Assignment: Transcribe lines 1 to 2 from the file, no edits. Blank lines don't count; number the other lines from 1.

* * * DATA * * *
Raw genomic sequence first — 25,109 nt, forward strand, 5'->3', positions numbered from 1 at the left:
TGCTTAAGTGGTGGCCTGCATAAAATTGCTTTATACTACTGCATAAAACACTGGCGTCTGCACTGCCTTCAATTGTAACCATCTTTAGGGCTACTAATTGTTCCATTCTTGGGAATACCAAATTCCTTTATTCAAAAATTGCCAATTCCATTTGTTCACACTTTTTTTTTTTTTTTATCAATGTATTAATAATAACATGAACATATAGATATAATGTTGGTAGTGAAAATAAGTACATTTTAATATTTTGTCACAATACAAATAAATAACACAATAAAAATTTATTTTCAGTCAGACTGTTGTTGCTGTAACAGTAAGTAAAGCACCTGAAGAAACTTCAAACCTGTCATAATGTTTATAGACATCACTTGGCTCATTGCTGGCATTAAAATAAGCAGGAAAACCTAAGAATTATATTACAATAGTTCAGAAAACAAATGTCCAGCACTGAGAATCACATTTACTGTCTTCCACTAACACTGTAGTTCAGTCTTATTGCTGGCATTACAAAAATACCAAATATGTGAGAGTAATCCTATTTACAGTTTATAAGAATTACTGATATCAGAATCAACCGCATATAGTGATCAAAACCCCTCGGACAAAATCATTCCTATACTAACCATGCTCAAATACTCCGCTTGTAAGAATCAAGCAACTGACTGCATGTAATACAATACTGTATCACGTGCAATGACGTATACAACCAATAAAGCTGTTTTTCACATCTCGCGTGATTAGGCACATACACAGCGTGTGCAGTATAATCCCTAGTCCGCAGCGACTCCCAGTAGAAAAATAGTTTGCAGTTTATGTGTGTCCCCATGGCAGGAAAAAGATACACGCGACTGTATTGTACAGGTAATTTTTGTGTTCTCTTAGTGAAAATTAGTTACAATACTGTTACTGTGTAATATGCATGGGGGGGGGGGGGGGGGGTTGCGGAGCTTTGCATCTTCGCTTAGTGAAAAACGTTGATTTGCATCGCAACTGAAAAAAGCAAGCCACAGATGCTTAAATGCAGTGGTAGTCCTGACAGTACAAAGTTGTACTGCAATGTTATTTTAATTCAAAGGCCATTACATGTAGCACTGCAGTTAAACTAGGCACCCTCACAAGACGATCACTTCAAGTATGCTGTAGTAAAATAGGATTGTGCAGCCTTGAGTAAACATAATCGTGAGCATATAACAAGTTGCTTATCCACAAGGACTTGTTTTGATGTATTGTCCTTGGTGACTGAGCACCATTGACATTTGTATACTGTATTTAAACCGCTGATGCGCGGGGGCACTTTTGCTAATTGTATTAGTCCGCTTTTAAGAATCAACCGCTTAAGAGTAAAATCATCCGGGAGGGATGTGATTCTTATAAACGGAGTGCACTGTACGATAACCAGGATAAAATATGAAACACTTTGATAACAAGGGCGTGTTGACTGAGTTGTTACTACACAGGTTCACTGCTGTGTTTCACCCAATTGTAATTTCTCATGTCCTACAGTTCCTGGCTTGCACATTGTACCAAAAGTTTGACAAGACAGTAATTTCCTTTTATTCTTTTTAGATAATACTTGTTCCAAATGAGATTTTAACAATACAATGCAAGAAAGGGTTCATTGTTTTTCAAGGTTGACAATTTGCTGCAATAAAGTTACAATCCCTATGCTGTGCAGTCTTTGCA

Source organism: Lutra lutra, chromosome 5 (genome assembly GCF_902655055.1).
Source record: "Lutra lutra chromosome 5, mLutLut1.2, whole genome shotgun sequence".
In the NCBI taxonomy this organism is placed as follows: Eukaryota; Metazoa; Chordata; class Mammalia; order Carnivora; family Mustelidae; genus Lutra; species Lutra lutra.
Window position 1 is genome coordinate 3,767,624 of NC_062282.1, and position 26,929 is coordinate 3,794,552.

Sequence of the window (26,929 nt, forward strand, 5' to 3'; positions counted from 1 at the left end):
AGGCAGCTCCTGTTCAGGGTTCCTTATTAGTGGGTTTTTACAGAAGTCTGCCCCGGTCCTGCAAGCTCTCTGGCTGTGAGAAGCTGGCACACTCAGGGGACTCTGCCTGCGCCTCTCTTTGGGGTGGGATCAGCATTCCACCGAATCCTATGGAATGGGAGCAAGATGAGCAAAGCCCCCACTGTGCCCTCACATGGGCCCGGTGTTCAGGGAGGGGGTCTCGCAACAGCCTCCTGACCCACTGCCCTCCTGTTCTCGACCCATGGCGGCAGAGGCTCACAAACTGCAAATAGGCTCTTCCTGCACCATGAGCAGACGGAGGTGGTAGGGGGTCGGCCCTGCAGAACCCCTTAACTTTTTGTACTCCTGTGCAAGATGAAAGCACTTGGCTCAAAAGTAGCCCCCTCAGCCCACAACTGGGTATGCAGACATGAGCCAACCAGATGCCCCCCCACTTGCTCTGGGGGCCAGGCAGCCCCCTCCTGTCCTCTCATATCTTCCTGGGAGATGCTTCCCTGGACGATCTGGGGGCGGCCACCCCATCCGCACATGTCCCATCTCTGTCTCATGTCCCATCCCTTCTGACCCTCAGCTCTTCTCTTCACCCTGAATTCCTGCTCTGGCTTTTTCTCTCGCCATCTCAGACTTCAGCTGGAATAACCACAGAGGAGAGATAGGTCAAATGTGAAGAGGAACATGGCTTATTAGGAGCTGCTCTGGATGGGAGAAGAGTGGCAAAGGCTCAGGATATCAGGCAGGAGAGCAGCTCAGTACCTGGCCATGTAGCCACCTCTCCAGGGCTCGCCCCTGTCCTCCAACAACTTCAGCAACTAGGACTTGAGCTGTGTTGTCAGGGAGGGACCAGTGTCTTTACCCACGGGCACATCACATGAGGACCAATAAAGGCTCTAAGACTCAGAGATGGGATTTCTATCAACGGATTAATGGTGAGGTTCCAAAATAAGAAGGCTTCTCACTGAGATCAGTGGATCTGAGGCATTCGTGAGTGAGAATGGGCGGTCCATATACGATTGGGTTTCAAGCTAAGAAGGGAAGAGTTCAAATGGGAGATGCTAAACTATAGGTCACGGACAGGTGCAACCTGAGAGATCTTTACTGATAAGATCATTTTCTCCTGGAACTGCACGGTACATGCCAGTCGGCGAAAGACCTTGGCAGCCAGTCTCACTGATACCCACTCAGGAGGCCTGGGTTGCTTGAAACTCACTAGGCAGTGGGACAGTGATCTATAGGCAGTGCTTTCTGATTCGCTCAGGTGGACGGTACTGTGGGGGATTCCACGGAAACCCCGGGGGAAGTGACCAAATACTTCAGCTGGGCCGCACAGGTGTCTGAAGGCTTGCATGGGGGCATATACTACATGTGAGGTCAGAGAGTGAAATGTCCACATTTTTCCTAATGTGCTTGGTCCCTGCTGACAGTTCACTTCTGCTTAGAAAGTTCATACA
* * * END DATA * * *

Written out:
Raw genomic sequence first — 25,109 nt, forward strand, 5'->3', positions numbered from 1 at the left:
TGCTTAAGTGGTGGCCTGCATAAAATTGCTTTATACTACTGCATAAAACACTGGCGTCTGCACTGCCTTCAATTGTAACCATCTTTAGGGCTACTAATTGTTCCATTCTTGGGAATACCAAATTCCTTTATTCAAAAATTGCCAATTCCATTTGTTCACACTTTTTTTTTTTTTTTATCAATGTATTAATAATAACATGAACATATAGATATAATGTTGGTAGTGAAAATAAGTACATTTTAATATTTTGTCACAATACAAATAAATAACACAATAAAAATTTATTTTCAGTCAGACTGTTGTTGCTGTAACAGTAAGTAAAGCACCTGAAGAAACTTCAAACCTGTCATAATGTTTATAGACATCACTTGGCTCATTGCTGGCATTAAAATAAGCAGGAAAACCTAAGAATTATATTACAATAGTTCAGAAAACAAATGTCCAGCACTGAGAATCACATTTACTGTCTTCCACTAACACTGTAGTTCAGTCTTATTGCTGGCATTACAAAAATACCAAATATGTGAGAGTAATCCTATTTACAGTTTATAAGAATTACTGATATCAGAATCAACCGCATATAGTGATCAAAACCCCTCGGACAAAATCATTCCTATACTAACCATGCTCAAATACTCCGCTTGTAAGAATCAAGCAACTGACTGCATGTAATACAATACTGTATCACGTGCAATGACGTATACAACCAATAAAGCTGTTTTTCACATCTCGCGTGATTAGGCACATACACAGCGTGTGCAGTATAATCCCTAGTCCGCAGCGACTCCCAGTAGAAAAATAGTTTGCAGTTTATGTGTGTCCCCATGGCAGGAAAAAGATACACGCGACTGTATTGTACAGGTAATTTTTGTGTTCTCTTAGTGAAAATTAGTTACAATACTGTTACTGTGTAATATGCATGGGGGGGGGGGGGGGGGGTTGCGGAGCTTTGCATCTTCGCTTAGTGAAAAACGTTGATTTGCATCGCAACTGAAAAAAGCAAGCCACAGATGCTTAAATGCAGTGGTAGTCCTGACAGTACAAAGTTGTACTGCAATGTTATTTTAATTCAAAGGCCATTACATGTAGCACTGCAGTTAAACTAGGCACCCTCACAAGACGATCACTTCAAGTATGCTGTAGTAAAATAGGATTGTGCAGCCTTGAGTAAACATAATCGTGAGCATATAACAAGTTGCTTATCCACAAGGACTTGTTTTGATGTATTGTCCTTGGTGACTGAGCACCATTGACATTTGTATACTGTATTTAAACCGCTGATGCGCGGGGGCACTTTTGCTAATTGTATTAGTCCGCTTTTAAGAATCAACCGCTTAAGAGTAAAATCATCCGGGAGGGATGTGATTCTTATAAACGGAGTGCACTGTACGATAACCAGGATAAAATATGAAACACTTTGATAACAAGGGCGTGTTGACTGAGTTGTTACTACACAGGTTCACTGCTGTGTTTCACCCAATTGTAATTTCTCATGTCCTACAGTTCCTGGCTTGCACATTGTACCAAAAGTTTGACAAGACAGTAATTTCCTTTTATTCTTTTTAGATAATACTTGTTCCAAATGAGATTTTAACAATACAATGCAAGAAAGGGTTCATTGTTTTTCAAGGTTGACAATTTGCTGCAATAAAGTTACAATCCCTATGCTGTGCAGTCTTTGCA